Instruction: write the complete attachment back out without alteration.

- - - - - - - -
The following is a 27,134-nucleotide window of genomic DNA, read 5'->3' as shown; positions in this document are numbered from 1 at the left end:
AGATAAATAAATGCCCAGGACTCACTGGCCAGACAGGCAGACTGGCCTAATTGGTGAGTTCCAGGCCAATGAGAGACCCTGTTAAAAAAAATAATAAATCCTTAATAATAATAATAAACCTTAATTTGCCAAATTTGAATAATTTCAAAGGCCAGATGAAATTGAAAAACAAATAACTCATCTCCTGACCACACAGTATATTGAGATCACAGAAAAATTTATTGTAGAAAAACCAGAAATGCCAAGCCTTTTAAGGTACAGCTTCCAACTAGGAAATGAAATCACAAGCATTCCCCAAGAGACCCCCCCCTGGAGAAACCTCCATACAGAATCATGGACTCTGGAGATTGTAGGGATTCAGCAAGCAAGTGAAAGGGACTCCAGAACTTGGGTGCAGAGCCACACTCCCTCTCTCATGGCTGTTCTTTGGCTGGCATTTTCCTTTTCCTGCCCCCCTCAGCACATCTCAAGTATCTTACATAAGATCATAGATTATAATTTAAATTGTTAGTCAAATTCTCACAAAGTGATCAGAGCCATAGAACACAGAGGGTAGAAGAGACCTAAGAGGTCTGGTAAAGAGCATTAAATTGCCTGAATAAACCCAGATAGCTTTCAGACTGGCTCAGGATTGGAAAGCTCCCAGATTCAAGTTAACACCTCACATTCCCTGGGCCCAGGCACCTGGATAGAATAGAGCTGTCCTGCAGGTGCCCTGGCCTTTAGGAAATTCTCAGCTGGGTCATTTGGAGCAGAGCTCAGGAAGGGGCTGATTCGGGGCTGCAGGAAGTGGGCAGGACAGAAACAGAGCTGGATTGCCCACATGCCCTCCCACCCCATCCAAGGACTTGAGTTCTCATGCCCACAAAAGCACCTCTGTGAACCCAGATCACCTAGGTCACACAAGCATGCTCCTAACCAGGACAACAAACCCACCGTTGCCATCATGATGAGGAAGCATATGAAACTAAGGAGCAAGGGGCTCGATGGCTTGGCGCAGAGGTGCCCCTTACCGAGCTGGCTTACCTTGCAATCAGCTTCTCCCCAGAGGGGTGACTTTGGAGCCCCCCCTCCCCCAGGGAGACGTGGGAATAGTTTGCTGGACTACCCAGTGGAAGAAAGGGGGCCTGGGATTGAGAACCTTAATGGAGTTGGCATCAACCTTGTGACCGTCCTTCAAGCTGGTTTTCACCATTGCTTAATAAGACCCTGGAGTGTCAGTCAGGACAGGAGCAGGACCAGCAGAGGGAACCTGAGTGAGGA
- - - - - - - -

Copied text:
The following is a 27,134-nucleotide window of genomic DNA, read 5'->3' as shown; positions in this document are numbered from 1 at the left end:
AGATAAATAAATGCCCAGGACTCACTGGCCAGACAGGCAGACTGGCCTAATTGGTGAGTTCCAGGCCAATGAGAGACCCTGTTAAAAAAAATAATAAATCCTTAATAATAATAATAAACCTTAATTTGCCAAATTTGAATAATTTCAAAGGCCAGATGAAATTGAAAAACAAATAACTCATCTCCTGACCACACAGTATATTGAGATCACAGAAAAATTTATTGTAGAAAAACCAGAAATGCCAAGCCTTTTAAGGTACAGCTTCCAACTAGGAAATGAAATCACAAGCATTCCCCAAGAGACCCCCCCCTGGAGAAACCTCCATACAGAATCATGGACTCTGGAGATTGTAGGGATTCAGCAAGCAAGTGAAAGGGACTCCAGAACTTGGGTGCAGAGCCACACTCCCTCTCTCATGGCTGTTCTTTGGCTGGCATTTTCCTTTTCCTGCCCCCCTCAGCACATCTCAAGTATCTTACATAAGATCATAGATTATAATTTAAATTGTTAGTCAAATTCTCACAAAGTGATCAGAGCCATAGAACACAGAGGGTAGAAGAGACCTAAGAGGTCTGGTAAAGAGCATTAAATTGCCTGAATAAACCCAGATAGCTTTCAGACTGGCTCAGGATTGGAAAGCTCCCAGATTCAAGTTAACACCTCACATTCCCTGGGCCCAGGCACCTGGATAGAATAGAGCTGTCCTGCAGGTGCCCTGGCCTTTAGGAAATTCTCAGCTGGGTCATTTGGAGCAGAGCTCAGGAAGGGGCTGATTCGGGGCTGCAGGAAGTGGGCAGGACAGAAACAGAGCTGGATTGCCCACATGCCCTCCCACCCCATCCAAGGACTTGAGTTCTCATGCCCACAAAAGCACCTCTGTGAACCCAGATCACCTAGGTCACACAAGCATGCTCCTAACCAGGACAACAAACCCACCGTTGCCATCATGATGAGGAAGCATATGAAACTAAGGAGCAAGGGGCTCGATGGCTTGGCGCAGAGGTGCCCCTTACCGAGCTGGCTTACCTTGCAATCAGCTTCTCCCCAGAGGGGTGACTTTGGAGCCCCCCCTCCCCCAGGGAGACGTGGGAATAGTTTGCTGGACTACCCAGTGGAAGAAAGGGGGCCTGGGATTGAGAACCTTAATGGAGTTGGCATCAACCTTGTGACCGTCCTTCAAGCTGGTTTTCACCATTGCTTAATAAGACCCTGGAGTGTCAGTCAGGACAGGAGCAGGACCAGCAGAGGGAACCTGAGTGAGGA